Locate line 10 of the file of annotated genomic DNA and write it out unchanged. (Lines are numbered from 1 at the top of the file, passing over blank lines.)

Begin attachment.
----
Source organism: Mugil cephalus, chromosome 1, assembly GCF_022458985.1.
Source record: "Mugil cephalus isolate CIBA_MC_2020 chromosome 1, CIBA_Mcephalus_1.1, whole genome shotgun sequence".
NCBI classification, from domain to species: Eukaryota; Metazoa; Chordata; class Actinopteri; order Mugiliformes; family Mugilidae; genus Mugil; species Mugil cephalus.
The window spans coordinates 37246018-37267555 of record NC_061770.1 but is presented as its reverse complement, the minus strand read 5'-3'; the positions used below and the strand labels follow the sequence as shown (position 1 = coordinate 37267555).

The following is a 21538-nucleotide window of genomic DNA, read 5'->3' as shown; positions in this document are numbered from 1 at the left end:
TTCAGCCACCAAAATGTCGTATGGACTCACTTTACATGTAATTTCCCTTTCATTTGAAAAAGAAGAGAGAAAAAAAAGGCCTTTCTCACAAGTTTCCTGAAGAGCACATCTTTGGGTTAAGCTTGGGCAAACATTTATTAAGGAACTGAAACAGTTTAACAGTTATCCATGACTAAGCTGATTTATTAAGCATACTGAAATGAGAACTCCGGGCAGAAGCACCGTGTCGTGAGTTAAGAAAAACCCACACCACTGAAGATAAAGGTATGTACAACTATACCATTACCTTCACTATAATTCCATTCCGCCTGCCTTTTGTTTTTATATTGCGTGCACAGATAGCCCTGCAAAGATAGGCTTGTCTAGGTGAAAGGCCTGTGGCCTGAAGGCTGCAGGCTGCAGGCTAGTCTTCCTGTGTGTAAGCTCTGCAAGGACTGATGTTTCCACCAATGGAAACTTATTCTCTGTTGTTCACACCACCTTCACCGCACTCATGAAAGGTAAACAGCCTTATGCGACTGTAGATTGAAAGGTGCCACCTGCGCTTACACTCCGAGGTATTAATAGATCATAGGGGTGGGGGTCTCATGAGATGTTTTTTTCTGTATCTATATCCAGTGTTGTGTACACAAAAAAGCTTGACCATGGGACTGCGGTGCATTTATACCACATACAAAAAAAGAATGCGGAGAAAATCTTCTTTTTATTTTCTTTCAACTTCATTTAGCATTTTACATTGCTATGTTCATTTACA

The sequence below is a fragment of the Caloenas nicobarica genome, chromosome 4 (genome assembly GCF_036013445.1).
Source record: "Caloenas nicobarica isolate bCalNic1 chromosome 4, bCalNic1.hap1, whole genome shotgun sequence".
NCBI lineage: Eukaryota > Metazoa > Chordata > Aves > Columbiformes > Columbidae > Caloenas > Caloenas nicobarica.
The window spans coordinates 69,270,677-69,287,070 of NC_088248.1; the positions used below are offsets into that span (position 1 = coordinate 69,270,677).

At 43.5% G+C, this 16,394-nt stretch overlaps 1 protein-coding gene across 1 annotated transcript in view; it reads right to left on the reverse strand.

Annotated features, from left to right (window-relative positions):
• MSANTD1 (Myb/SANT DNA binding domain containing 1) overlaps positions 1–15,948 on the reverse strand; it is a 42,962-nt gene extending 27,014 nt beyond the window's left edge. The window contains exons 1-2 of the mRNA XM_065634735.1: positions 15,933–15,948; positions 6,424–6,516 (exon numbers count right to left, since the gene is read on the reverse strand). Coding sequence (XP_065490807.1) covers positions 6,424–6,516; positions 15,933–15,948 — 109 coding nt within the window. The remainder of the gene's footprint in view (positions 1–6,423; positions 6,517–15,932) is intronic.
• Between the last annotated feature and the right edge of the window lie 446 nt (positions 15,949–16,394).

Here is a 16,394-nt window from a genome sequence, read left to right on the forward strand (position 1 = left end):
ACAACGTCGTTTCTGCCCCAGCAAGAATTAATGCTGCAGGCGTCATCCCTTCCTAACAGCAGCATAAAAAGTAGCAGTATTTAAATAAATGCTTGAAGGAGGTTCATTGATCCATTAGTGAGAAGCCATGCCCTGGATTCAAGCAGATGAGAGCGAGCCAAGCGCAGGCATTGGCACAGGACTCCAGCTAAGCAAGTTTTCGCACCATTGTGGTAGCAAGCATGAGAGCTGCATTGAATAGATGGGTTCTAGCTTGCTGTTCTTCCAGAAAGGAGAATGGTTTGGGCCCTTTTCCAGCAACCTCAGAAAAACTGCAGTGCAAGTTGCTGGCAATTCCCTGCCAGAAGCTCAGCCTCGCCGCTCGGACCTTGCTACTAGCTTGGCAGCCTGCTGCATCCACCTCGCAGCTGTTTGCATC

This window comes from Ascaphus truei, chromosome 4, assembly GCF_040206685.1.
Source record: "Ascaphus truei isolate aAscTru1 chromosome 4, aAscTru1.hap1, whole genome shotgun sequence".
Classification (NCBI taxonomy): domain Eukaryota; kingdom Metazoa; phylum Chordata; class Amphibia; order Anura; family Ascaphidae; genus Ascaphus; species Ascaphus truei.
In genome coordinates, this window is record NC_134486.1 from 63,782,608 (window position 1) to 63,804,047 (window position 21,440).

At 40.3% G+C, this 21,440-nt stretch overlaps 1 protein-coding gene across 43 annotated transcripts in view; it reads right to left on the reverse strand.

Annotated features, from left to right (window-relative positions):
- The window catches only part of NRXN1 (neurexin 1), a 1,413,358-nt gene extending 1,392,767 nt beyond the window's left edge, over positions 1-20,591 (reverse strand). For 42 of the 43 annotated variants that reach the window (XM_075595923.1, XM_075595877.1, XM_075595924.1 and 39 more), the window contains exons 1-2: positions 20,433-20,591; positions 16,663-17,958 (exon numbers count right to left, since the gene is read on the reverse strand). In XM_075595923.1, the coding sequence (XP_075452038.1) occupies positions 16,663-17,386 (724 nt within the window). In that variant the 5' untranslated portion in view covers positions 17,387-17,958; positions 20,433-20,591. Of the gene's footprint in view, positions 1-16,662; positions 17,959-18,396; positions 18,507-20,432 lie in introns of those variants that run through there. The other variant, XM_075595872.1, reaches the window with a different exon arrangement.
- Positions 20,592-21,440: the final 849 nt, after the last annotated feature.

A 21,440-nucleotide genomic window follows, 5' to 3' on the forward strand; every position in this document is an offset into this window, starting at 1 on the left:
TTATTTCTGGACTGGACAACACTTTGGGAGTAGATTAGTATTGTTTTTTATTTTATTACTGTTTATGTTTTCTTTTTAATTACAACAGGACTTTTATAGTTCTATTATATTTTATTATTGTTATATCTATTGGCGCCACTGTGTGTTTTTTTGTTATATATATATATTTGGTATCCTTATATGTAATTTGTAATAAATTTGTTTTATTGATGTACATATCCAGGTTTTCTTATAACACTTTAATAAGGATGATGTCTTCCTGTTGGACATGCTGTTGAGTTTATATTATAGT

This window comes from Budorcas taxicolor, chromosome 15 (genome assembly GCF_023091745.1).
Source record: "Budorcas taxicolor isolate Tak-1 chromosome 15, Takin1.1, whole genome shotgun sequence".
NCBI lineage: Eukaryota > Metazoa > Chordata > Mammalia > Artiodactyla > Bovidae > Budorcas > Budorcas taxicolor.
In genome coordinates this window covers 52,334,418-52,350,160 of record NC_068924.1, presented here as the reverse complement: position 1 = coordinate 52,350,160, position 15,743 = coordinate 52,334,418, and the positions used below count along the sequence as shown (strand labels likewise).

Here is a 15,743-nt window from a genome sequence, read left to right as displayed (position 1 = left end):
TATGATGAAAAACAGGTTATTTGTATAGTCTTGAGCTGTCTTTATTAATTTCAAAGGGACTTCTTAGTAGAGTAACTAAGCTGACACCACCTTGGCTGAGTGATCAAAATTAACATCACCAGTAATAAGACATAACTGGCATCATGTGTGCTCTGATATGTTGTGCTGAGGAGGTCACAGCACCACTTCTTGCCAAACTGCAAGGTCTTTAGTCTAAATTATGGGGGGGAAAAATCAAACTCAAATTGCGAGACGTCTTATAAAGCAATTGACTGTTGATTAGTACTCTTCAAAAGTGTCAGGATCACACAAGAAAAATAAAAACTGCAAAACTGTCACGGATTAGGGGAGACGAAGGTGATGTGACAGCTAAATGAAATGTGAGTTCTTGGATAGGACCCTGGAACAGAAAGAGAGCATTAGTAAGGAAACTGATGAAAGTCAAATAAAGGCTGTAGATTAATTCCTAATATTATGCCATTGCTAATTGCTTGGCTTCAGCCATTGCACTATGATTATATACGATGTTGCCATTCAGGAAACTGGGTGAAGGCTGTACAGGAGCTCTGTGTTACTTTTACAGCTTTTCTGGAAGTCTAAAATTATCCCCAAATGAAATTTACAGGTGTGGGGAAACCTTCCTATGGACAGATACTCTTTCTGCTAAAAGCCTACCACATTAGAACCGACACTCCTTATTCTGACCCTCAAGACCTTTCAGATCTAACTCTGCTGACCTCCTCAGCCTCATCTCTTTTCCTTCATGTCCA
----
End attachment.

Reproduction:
The window spans coordinates 69,270,677-69,287,070 of NC_088248.1; the positions used below are offsets into that span (position 1 = coordinate 69,270,677).